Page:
You Can't Take It With You (1938)



Critic Consensus: It's predictably uplifting fare from Frank Capra, perhaps the most consciously uplifting of all great American directors -- but thanks to immensely appealing performances and a nimble script, You Can't Take It With You is hard not to love.

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Moss Hart and George S. Kaufman's whimsical Pulitzer Prize-winning Broadway play +You Can't Take It With You was transformed into a paean to populism by director Frank Capra and screenwriter Robert Riskin. This is the story of the zany Sycamore household, presided over by Grandpa Vanderhof (Lionel Barrymore), a former businessman who has turned his back on commerce to enjoy life. At the Sycamores', everyone does just what he or she pleases. Penny Sycamore (Spring Byington), Grandpa's daughter, has become a novelist because someone delivered a typewriter to her home by mistake. Penny's husband makes firecrackers in his basement with the help of Mr. DePinna (Halliwell Hobbes), an iceman who showed up at the Sycamore doorstep one day and never left. Their daughter, Essie (Ann Miller), imagines that she's a prima ballerina, even though her dour teacher, Boris (Mischa Auer), assesses her work with, "Confidentially, it steenks!" Essie's husband, Ed (Dub Taylor), who'd rather play a xylophone than work, spends his free time selling Essie's candy, wrapping each package in paper from a used printing press that dispenses anarchistic slogans. The one normal member of the household is Alice Sycamore (Jean Arthur), in love with wealthy Tony Kirby (James Stewart). Naturally, when the stuffy, aristocratic Kirbys come to the Sycamores' for dinner, the event is a disaster, capped with the arrest of everyone in the household. Hart and Kaufman's third act found the previously judgmental Kirby softening his attitude toward the freewheeling Sycamore clan, admitting that he's never had so much fun in his life. Screenwriter Riskin altered the focus of the play by throwing out the third act and concentrating upon Tony Kirby's father, Kirby Sr., who as played by Edward Arnold is transformed from a stock stuffed shirt into a ruthless, grasping tycoon, eager to buy up every house on the Sycamores' block to make room for a munitions plant. The film thus became the story of Kirby's regeneration at the hands of the carefree Sycamores. Enough of the play's screwball elements are retained to compensate for Riskin's speechifying and plot distortions (though the softening of one of the play's vital ingredients, Grandpa's refusal to pay his income tax, borders on the sacrilegious). You Can't Take It With You earned several Academy Awards, including Best Picture and Best Director (Capra's third Oscar).
Classics , Comedy , Romance
Directed By:
Written By:
In Theaters:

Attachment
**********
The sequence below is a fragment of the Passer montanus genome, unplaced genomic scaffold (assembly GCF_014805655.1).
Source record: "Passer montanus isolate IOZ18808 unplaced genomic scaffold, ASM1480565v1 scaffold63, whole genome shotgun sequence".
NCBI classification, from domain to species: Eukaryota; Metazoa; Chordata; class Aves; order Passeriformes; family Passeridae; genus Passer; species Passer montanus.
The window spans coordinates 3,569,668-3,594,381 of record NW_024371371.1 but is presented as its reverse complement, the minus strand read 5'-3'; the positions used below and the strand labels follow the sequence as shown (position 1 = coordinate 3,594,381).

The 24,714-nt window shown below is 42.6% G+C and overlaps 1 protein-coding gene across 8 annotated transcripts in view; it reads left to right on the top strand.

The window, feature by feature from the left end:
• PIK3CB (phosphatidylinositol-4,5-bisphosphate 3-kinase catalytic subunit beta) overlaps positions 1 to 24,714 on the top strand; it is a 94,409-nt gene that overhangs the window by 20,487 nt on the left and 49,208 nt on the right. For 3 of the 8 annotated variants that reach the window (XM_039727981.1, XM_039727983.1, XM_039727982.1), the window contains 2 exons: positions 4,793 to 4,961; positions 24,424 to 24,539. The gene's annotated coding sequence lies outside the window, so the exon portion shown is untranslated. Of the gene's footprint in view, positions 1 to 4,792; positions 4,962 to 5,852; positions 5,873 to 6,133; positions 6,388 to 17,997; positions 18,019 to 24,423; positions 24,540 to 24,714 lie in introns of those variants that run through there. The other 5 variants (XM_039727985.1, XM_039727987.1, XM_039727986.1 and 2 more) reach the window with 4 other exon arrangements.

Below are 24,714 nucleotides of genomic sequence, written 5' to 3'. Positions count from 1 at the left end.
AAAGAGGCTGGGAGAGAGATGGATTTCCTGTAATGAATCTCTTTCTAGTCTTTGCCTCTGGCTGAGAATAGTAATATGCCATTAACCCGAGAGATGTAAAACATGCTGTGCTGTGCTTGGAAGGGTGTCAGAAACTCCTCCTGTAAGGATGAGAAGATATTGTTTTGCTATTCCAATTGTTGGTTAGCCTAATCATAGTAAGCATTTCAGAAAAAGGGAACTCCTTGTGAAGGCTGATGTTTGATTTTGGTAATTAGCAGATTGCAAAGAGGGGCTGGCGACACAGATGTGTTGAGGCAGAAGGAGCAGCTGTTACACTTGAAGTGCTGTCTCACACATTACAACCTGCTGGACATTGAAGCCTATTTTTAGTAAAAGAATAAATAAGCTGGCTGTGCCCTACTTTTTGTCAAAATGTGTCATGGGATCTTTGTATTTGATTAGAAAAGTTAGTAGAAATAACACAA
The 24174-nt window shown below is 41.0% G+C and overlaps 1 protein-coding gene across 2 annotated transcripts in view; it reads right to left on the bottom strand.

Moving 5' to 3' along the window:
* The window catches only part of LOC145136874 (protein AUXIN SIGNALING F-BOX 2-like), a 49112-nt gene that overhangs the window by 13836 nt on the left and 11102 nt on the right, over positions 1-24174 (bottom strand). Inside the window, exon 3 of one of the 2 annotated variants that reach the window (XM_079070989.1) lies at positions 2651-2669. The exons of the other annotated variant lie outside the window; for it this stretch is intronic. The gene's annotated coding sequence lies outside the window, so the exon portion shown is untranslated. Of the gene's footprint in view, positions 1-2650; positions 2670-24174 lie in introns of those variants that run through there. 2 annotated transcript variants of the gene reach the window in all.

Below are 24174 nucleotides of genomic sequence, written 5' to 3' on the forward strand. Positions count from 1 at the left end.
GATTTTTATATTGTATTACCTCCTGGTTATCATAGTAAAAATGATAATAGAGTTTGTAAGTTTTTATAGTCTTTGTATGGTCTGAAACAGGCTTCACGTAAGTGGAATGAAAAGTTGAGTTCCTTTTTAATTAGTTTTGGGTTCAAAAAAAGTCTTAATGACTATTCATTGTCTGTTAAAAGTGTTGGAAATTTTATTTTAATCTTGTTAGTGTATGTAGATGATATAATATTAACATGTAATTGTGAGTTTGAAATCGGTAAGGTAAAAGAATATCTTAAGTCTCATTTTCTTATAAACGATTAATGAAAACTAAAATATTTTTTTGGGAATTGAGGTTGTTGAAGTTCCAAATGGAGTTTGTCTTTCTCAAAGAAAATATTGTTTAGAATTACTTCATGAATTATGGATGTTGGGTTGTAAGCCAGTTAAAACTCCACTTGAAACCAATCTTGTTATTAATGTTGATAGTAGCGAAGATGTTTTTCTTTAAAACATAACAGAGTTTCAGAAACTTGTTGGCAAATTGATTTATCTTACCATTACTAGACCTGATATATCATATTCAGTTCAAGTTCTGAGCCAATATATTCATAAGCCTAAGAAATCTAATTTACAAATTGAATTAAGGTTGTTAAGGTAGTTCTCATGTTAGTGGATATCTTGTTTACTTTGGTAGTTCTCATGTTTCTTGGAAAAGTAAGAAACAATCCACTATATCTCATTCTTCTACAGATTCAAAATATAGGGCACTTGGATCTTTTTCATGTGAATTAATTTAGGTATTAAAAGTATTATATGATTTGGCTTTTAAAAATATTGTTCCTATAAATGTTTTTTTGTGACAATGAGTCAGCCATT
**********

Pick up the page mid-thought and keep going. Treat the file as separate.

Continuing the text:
Columbia Pictures

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Jean Arthur
as Alice Sycamore
Lionel Barrymore
as Martin Vanderhof
James Stewart
as Tony Kirby
Edward Arnold
as Anthony P. Kirby
Mischa Auer
as Kolenkhov
Ann Miller
as Essie Carmichael
Samuel S. Hinds
as Paul Sycamore
Spring Byington
as Penny Sycamore
Donald Meek
as Poppins
H.B. Warner
as Ramsey
Dub Taylor
as Ed Carmichael
Mary Forbes
as Mrs. Anthony Kirby
Clarence H. Wilson
as John Blakely
Clarence Wilson
as John Blakely
Josef Swickard
as Professor
Ann Doran
as Maggie O'Neill
Christian Rub
as Schmidt
Bodil Rosing
as Mrs. Schmidt
Charles Lane
as Henderson
Dorothy Babbs
as Dance Teacher
Pierre Watkin
as Attorney
Edwin Maxwell
as Attorney
Russell Hicks
as Attorney
Byron Foulger
as Kirby's Assistant
James Flavin
as Jailer
Ian Wolfe
as Kirby's Secretary
Chester Clute
as Hammond
Pert Kelton
as Inmate
Kit Guard
as Inmate
James Burke
as Detective
Ward Bond
as Detective
Edward Hearn
as Court Attendant
Edward Keane
as Board member
Dick Curtis
as Strong arm man
John Ince
as Neighbor
Wallis Clark
as Hughes
Paul Irving
as Office Manager
Eddie Kane
as Kirby's Attorney
Gene Morgan
as Reporter
Lou Davis
as Reporter
Lester Dorr
as Reporter
William Arnold
as Reporter
Jack Gardner
as Reporter
Bill Dill
as Reporter
Bill Lally
as Reporter
Stanley Andrews
as Attorney
Walter Walker
as Mr. Leach
Robert Greig
as Lord Melville
Edwin Stanley
as Executive
Edward Earle
as Bank Manager
Lawrence Wheat
as Secretary
Boyd Irwin
as Attorney
Pat West
as Expressman
John Hamilton
as Capt. Drake
Margaret Mann
as Neighbor
Laura Treadwell
as Mrs. Drake
Doris Rankin
as Mrs. Leach
Hilda Plowright
as Lady Melville
Jim Farley
as Police Sergeant
Edgar Dearing
as Plainclothes policeman
Lee Phelps
as Bailiff
James Millican
as Policeman
Bud Wiser
as Policeman
Jack Grant
as Policeman
Bruce Mitchell
as Policeman
Vernon Dent
as Expressman
Roland DuPree
as Dancer
Edward Peil Sr.
as Neighbor
Dorothy Babb
as Dancer
Gloria Browne
as Dancer
Patty Thomas
as Dancer
Anne Cornwall
as Blakely's Secretary
Larry Wheat
as Secretary
Sam Harris
as Diner
Frank Mills
as Trustee
Nick Copeland
as Barber
Alex Woloshin
as Russian General in Jail
Dick Rush